I’ve been thinking a lot about this question and I’m making some discoveries.
Of course I’m not a “specialist” on addiction, but I’ve been reflecting on my downward spiral and can make some good conclusions. None of these factors can excuse my own choices, but they give me a little perspective and path toward recovery. If any of the three were missing I don’t think I’d be in such a bad way.
1. GENETICS: I’ve inherited some alcoholic dispositions from my family. Let’s call this genetic vulnerability. As far back as my parents can remember, drinking has been a problem in their families. Aunts, uncles, grandparents, and cousins all have suffered from these same problems. I just was better at hiding mine.
Alcoholism is caused by biochemical/neurophysiological abnormalities that are passed down from one generation to the next or, in some cases, acquired through heavy or prolonged drinking. ~ Beyond the Influence
2. HABITS: I developed a very negative habit loop when I drank. Let’s call this addictive behavior. Often this was to relieve stress, fight boredom, or just because I liked the feeling. Eventually, my patterns became default behavior.
3. OPPORTUNITY: I had way too much opportunity. Let’s call this availability. My regular drinking started about the same time I had enough money to maintain the abuse with little effect on checkbook. Then my office job allowed for long lunch breaks or even “going out on calls” all afternoon. Things were even worse when I started working from home. This is the reason why alchol abuse explodes when people retire!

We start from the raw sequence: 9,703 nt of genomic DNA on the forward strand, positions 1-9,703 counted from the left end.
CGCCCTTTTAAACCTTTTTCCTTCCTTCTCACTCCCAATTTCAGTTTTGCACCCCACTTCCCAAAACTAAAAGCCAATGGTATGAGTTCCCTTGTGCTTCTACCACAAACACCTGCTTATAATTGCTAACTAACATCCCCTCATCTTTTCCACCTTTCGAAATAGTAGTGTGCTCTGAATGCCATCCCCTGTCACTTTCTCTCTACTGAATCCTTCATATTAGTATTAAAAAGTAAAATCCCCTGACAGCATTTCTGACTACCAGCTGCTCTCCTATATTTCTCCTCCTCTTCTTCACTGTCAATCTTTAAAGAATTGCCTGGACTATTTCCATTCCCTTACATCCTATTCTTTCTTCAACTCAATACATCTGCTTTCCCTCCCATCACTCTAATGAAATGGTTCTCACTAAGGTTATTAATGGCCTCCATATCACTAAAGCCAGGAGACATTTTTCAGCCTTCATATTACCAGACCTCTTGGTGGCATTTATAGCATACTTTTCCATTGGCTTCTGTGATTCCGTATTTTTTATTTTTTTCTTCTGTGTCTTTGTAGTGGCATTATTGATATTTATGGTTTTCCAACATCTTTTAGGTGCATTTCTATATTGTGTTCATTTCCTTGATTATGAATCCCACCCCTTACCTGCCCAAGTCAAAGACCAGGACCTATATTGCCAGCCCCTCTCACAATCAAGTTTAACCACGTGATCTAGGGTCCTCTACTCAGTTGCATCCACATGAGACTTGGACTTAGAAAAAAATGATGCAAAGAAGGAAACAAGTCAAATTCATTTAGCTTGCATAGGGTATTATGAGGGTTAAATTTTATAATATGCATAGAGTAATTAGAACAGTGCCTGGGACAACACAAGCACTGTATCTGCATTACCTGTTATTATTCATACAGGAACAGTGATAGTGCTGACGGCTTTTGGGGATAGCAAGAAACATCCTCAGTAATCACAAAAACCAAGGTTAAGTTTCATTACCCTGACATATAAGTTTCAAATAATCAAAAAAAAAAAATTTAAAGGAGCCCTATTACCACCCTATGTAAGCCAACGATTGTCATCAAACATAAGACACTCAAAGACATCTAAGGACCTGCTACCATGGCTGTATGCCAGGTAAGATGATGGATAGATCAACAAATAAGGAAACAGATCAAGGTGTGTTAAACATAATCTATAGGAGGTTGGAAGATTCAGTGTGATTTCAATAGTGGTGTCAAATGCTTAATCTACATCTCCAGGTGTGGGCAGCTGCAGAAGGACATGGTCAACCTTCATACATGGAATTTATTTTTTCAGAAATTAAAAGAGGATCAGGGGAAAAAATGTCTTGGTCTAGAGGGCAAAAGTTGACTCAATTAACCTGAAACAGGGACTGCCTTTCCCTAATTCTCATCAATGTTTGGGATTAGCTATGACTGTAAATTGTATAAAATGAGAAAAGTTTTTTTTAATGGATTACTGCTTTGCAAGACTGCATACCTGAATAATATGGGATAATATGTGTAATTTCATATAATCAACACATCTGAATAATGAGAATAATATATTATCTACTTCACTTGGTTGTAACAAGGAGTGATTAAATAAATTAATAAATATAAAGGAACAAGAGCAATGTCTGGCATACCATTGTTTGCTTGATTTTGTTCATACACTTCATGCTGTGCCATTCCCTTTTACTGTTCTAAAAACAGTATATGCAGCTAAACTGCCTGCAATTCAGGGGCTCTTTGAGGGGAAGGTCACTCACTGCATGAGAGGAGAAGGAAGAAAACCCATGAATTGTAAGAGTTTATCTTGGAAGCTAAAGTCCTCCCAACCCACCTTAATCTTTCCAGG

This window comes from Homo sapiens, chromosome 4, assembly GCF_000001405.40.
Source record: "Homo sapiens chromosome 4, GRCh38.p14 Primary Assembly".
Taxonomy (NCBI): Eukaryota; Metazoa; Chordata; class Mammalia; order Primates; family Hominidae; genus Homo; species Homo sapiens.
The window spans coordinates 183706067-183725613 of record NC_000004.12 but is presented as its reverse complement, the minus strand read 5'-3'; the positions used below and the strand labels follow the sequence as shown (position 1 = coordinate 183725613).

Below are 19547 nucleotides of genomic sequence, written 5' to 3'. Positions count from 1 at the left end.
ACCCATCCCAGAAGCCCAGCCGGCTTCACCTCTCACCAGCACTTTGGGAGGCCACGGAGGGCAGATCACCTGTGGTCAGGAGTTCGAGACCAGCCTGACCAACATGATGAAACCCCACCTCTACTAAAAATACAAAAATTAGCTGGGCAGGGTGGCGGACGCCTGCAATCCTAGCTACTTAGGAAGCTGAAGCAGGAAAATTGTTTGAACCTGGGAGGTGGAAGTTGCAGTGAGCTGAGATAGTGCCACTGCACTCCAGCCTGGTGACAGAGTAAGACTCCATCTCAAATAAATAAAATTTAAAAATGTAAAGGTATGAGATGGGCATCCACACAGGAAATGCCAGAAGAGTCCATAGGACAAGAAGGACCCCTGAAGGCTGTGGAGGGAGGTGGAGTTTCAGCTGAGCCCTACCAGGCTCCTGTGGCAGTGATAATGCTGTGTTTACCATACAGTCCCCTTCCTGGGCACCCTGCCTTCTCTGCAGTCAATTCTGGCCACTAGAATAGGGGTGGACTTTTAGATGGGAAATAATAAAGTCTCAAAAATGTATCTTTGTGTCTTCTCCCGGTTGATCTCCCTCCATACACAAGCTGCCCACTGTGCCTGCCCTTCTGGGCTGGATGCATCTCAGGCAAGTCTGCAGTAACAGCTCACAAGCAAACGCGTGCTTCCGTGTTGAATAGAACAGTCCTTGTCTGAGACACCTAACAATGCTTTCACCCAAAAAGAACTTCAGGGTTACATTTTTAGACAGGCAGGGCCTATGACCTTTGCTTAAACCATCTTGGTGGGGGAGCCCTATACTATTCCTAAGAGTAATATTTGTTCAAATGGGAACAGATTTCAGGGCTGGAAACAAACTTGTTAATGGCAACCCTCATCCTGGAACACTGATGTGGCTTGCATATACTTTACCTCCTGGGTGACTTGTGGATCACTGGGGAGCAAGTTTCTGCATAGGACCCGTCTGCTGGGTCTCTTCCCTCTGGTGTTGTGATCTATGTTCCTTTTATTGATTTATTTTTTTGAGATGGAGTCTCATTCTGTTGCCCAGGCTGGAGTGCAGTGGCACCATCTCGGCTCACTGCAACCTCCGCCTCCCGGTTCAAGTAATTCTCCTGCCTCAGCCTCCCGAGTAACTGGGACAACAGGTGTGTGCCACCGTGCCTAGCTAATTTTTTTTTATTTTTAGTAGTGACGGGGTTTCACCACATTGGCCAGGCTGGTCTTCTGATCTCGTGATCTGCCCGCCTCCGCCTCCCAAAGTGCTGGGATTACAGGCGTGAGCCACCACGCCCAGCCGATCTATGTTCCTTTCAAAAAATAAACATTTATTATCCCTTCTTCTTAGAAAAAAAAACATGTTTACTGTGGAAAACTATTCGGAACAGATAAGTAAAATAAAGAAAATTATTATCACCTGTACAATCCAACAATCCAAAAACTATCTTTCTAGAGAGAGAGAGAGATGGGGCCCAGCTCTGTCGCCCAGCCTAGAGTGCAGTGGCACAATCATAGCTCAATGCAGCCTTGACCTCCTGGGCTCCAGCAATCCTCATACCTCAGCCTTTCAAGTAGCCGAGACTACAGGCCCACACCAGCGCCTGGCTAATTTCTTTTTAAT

I’ve been making some notes about my addiction progress and I’m confident I started loosing control when these three aligned. The job now is to untangle the mess, find the good parts in my genetics, replace those habits, and limit opportunities.
The more I understand the better my chance to beat this thing.
Today, I’m feeling hopeful.
Sober Again Update – February 23, 2016
Looking back at this post, I’m missing one obvious fact.
It was alcohol that caused my addiction, simply that.
I still believe the statements above were accelerating factors (or excuses I told myself) but the main enemy is the addictive poison I was drinking. This new insight has been a big part of my latest attempt at recovery. Thanks to a little comic book about beating addiction.
The problem with drinking only existed because I believed the lie that alcohol would make me happy – that was the doorway for this chemical to enter my brain and take control.
There is only one enemy, everything else is details.